Natural Gas Prices Explained
Updated on September 30, 2022
The price of natural gas is determined by numerous market factors such as supply and demand, weather, imports and exports, underground storage levels, and natural gas production.
With analysis from AGA's Energy Markets and Analysis team, we are looking at recent market activity to better understand why the cost of natural gas is what it is today. You can go deeper into each of these factors in the latest Natural Gas Market Indicators report.
How much is the price of natural gas?
Prompt-month futures at the Henry Hub for the last two weeks of September were around $9.10 before falling 27 percent to around $6.65 on September 28, their lowest level since mid-July. As of September 29, prompt-month futures at the Henry Hub were trading at around $6.90. Similarly, NYMEX contracts for October 2022 fell $1.35 from $9.11 per MMBtu on September 14 to roughly $7.78 per MMBtu on September 20. The long-term strip experienced similar drops in prices as contracts were settling below $5.00 per MMBtu starting in April 2023.
Delayed start to hurricane season
Hurricane season had a delayed start this year but is now in full swing. The Atlantic basin saw only three named tropical storms through August 31. On September 1, Danielle became the first hurricane of the 2022 Atlantic hurricane season. September saw an additional three hurricanes and two tropical storms form over the Atlantic.
Hurricane Ian deserves a special mention as it became the fifth strongest hurricane on record to make landfall in the contiguous United States when it made landfall on the western coast of Florida on September 28. The storm path initially pointed slightly westward on September 24 and 25, resulting in concern for oil and gas refineries in the Gulf of Mexico. However, most of the rigs were left unaffected.
For the week ending September 24 temperatures were 4.9 percent warmer than the same time last year across the United States, and all regions except for the Pacific were warmer than normal as measured by cooling degree days. NOAA’s GFS ensemble model forecasts more moderate temperatures in the West while the cooler temperatures move North along the East Coast. Although cooler, the East Coast will experience warmer than normal temperatures for the first week of October resulting in light natural gas demand.
PointLogic reports overall U.S. consumption fell by 0.7 Bcf per day as of September 21 compared with the previous week. Natural gas used for both electric generation and in the industrial sector decreased by 0.4 Bcf per day even as consumption increased in the residential and commercial sector by 0.1 Bcf per day as compared to the week ending September 14.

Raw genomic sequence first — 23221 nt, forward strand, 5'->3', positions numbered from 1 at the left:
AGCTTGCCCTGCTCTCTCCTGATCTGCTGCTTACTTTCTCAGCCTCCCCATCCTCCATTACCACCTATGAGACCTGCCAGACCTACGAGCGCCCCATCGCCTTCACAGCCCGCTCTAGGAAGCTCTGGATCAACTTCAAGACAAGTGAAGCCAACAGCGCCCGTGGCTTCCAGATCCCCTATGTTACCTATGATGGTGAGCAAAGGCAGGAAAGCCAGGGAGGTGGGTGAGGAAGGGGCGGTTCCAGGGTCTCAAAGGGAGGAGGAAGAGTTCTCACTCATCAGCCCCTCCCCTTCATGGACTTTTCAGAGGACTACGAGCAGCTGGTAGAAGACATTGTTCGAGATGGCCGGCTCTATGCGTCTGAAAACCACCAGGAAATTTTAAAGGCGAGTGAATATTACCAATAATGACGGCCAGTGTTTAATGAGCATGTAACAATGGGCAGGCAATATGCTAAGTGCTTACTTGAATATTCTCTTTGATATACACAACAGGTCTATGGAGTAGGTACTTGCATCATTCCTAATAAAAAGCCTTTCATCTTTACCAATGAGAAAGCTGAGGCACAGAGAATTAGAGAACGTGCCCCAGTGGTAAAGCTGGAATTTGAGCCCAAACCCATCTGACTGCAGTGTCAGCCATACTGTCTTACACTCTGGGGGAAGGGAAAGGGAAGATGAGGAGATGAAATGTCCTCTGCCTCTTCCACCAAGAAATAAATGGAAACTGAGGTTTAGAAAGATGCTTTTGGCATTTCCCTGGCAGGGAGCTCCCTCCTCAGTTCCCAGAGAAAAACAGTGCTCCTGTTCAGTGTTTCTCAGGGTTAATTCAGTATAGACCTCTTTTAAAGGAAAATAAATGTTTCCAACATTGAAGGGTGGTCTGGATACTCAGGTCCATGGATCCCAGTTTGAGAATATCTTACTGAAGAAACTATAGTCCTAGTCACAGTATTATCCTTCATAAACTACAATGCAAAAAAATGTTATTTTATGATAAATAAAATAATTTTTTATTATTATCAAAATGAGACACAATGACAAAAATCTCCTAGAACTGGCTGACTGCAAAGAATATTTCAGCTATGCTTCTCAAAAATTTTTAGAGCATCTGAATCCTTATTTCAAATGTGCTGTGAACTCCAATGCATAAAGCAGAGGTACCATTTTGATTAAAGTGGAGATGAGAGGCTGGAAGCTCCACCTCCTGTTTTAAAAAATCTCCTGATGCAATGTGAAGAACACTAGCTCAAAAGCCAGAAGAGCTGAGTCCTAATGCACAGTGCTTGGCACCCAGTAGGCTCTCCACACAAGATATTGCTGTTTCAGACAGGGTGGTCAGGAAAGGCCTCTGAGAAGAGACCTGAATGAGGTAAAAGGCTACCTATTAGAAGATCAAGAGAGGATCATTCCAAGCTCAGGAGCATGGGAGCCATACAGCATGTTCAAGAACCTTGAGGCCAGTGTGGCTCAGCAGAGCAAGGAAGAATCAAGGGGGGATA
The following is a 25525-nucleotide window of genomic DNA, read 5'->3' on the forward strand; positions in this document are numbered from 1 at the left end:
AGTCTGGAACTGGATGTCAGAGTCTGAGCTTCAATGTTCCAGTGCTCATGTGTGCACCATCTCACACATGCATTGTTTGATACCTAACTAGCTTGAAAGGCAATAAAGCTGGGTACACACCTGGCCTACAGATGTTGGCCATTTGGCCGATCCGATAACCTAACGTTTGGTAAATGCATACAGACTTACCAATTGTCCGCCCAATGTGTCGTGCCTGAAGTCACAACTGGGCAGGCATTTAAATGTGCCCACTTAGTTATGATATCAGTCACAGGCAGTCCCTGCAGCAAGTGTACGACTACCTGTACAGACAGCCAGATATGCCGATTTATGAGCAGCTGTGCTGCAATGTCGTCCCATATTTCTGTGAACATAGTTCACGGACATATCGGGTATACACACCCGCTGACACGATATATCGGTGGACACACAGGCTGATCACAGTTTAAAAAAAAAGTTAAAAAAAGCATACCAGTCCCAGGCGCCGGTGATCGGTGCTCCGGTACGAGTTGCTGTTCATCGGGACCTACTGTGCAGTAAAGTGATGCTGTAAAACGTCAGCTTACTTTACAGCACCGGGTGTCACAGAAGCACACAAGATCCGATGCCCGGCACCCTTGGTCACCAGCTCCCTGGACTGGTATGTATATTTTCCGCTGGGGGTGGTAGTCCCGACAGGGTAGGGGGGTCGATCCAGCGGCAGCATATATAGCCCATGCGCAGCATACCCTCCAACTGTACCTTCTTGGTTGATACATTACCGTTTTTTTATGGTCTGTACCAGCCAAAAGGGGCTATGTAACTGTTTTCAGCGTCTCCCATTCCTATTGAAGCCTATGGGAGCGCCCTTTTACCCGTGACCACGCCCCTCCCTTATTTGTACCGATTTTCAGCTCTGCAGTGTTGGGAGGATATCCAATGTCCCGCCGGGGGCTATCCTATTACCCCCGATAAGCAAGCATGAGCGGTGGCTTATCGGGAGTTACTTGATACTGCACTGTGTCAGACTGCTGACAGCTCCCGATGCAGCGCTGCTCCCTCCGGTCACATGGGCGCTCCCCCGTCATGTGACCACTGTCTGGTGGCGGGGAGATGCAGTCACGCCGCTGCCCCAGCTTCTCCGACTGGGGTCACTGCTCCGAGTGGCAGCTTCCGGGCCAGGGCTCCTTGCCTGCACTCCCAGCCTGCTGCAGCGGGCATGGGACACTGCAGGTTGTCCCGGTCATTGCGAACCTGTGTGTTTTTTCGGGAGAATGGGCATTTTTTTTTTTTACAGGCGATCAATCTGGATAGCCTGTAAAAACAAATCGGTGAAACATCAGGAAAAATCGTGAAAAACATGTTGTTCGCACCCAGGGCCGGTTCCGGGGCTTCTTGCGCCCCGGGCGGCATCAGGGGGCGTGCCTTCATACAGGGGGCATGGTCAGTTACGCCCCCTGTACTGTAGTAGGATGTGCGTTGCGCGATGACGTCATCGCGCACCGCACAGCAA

S&P Global anticipates a drop in domestic demand in the Southeast due to widespread power outages throughout Florida in the wake of Hurricane Ian. A further decline in demand could occur if Ian makes second landfall in South Carolina on October 1 as predicted by most models.
Producers brace for Hurricane Ian
Hurricane Ian did not have a direct impact on offshore production. However, the Bureau of Safety and Environmental Enforcement, the agency that regulates offshore production, estimates that natural gas producers lost nearly 9 percent of daily output due to shut-ins in preparation for a potential hurricane hit.
EIA reports dry production averaged 98.9 Bcf per day for the week ending September 21, a 0.6 Bcf per day decrease from the previous week. Although production has decreased week over week, it is still up an average of 4.7 Bcf per day year over year. According to S&P Global, dry gas production remains above 2021 levels in the South and West as production in Haynesville and East Texas has increased 0.8% and 10% year over year, respectively. However, production in the Marcellus and Green River has dropped.
EIA still anticipates an overall increase in domestic dry gas production for October, resulting in an additional 0.09 Bcf per day. On a final note, an unplanned outage to Line 73 of the Texas Eastern System completely shut down daily deliveries of 900 MMcf to the Midwest and Canada on September 21. S&P Global reported Enbridge may restore service at some point between September 30 and October 2.
LNG exports remain strong
LNG exports remain strong despite prompt-month future prices in Asian and European markets dropping to the lowest levels since the third week of July. While U.S. LNG exports remain strong, EIA data shows LNG imports for the first six months of 2022 are at their lowest level in 15 years, averaging 77 MMcf per day (0.08 Bcf) compared to the fiveyear (2017 – 2021) average for the same period of 174 MMcf (0.17 Bcf) per day. As a share of total imports, LNG imports peaked in April of 2007 at 3.3 Bcf per day, accounting for roughly 26% of total natural gas imports, while in 2021 LNG accounted for less than 1% of total imports.
What do higher prices mean for consumers?
As a result of higher commodity prices and increased demand due to weather changes, natural gas customers may see increases in their monthly utility bills. There are a number of different options available to customers to help mitigate the impact of a higher gas bill.
If you are concerned about being able to pay your bill, contact your utility to get more information about what options are available to you.
Go deeper into each of these market factors in the latest Natural Gas Market Indicators report.
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